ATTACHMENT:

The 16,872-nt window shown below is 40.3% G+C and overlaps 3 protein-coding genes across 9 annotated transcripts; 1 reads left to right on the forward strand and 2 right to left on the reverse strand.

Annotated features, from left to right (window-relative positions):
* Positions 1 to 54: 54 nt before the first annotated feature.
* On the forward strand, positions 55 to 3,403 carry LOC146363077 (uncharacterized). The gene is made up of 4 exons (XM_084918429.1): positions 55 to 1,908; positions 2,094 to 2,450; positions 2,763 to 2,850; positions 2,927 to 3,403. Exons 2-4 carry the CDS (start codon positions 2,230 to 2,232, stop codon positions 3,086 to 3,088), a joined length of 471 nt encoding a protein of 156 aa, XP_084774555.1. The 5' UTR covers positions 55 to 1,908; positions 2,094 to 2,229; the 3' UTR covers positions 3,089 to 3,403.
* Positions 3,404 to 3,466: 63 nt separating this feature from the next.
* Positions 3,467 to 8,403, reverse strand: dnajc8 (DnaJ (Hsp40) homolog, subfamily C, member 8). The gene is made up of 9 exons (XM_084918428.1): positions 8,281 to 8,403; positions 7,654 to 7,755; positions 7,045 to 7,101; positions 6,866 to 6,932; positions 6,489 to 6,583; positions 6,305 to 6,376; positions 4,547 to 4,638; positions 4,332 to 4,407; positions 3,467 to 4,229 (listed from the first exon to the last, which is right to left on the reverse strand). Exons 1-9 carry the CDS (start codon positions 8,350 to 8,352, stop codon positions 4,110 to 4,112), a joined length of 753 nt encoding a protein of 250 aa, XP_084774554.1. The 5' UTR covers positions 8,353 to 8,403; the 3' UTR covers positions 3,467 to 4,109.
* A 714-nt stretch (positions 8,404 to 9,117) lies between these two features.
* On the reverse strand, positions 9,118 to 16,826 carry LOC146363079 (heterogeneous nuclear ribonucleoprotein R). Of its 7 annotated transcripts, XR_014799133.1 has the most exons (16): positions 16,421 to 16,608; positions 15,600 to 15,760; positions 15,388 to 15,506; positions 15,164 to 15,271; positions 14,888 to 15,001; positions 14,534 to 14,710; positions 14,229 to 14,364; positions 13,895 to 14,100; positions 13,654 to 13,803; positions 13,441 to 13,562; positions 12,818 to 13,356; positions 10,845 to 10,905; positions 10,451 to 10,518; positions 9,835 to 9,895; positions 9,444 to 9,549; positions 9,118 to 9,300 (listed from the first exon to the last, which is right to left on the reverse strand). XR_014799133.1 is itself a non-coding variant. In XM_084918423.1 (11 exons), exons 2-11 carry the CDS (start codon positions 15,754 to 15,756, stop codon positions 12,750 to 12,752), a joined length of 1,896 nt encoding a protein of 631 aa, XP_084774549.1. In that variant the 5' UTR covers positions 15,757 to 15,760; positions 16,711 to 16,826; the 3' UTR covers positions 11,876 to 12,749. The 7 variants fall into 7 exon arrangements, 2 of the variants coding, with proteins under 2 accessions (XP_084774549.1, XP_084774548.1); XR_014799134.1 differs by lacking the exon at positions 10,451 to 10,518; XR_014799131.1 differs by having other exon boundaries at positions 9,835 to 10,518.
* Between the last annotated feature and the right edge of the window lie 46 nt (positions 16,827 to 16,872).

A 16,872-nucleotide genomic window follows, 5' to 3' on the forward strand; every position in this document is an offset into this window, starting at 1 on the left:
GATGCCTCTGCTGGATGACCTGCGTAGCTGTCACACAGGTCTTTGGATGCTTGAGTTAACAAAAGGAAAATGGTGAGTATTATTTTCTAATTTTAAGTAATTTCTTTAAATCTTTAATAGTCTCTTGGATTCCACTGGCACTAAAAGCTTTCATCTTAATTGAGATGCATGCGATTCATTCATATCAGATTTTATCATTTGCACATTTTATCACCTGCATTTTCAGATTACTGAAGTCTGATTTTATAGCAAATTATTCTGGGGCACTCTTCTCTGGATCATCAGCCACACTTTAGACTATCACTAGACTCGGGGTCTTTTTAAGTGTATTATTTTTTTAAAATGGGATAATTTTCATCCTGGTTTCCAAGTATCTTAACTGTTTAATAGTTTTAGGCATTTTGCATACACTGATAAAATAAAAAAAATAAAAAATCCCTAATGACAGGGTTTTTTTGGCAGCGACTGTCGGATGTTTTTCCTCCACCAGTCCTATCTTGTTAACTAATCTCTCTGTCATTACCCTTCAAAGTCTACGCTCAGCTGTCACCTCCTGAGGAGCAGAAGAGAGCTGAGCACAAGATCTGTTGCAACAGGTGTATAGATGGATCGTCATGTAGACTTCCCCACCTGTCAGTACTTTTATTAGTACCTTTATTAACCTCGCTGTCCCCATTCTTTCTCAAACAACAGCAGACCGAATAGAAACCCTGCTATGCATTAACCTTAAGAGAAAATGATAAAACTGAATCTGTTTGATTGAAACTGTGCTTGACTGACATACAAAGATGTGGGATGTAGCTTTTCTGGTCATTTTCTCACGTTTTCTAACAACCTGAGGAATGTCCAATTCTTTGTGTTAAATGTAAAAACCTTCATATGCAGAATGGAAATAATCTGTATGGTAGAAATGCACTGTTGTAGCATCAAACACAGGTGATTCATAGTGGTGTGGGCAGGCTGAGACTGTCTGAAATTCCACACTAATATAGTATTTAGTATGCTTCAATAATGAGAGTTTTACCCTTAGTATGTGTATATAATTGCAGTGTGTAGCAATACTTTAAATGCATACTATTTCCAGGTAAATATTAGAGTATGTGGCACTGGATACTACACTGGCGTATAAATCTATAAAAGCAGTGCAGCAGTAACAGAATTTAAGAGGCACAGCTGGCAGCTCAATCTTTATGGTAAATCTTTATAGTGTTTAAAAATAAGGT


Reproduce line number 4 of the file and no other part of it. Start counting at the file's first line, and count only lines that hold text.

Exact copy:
* On the forward strand, positions 55 to 3,403 carry LOC146363077 (uncharacterized). The gene is made up of 4 exons (XM_084918429.1): positions 55 to 1,908; positions 2,094 to 2,450; positions 2,763 to 2,850; positions 2,927 to 3,403. Exons 2-4 carry the CDS (start codon positions 2,230 to 2,232, stop codon positions 3,086 to 3,088), a joined length of 471 nt encoding a protein of 156 aa, XP_084774555.1. The 5' UTR covers positions 55 to 1,908; positions 2,094 to 2,229; the 3' UTR covers positions 3,089 to 3,403.